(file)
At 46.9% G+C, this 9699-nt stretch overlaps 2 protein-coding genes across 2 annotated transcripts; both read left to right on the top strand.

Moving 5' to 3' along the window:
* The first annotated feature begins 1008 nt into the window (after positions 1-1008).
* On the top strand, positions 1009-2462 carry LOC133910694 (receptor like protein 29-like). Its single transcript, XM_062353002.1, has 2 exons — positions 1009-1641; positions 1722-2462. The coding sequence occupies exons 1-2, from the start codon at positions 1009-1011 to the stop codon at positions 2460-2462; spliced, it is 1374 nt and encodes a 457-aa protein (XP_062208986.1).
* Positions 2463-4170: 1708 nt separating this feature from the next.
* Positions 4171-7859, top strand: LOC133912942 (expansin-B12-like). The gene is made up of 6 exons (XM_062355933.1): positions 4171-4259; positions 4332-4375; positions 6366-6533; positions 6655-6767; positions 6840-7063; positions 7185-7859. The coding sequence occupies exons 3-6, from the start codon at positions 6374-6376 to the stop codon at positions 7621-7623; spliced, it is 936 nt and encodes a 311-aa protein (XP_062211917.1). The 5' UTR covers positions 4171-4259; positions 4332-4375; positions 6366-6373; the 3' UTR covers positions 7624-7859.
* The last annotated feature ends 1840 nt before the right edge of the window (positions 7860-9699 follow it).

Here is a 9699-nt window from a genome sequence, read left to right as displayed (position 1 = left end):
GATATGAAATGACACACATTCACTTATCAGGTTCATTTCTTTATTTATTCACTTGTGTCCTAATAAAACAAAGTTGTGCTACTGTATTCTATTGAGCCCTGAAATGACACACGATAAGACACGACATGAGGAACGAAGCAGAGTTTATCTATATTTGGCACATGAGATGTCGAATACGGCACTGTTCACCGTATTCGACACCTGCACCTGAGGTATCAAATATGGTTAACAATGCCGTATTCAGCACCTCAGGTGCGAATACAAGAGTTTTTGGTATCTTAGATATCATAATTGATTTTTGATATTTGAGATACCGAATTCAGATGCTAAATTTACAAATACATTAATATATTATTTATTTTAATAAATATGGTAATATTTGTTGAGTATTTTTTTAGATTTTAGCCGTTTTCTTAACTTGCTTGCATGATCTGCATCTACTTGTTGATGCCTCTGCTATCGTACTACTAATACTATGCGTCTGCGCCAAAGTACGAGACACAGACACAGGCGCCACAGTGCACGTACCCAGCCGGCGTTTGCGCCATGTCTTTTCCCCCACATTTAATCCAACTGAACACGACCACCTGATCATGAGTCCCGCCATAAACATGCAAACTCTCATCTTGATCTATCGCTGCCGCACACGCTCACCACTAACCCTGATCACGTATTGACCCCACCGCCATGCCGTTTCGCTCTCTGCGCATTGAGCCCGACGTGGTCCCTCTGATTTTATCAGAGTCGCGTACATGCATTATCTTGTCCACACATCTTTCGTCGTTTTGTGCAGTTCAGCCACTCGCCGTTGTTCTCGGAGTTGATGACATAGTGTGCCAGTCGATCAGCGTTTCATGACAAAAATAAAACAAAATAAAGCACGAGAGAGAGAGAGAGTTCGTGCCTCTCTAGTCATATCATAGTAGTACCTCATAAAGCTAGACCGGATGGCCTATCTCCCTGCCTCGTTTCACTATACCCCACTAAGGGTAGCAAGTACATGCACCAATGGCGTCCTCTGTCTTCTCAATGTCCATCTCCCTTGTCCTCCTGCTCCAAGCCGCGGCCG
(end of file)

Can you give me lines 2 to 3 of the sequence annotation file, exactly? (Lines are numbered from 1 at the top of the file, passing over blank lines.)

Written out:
Moving 5' to 3' along the window:
* The first annotated feature begins 1008 nt into the window (after positions 1-1008).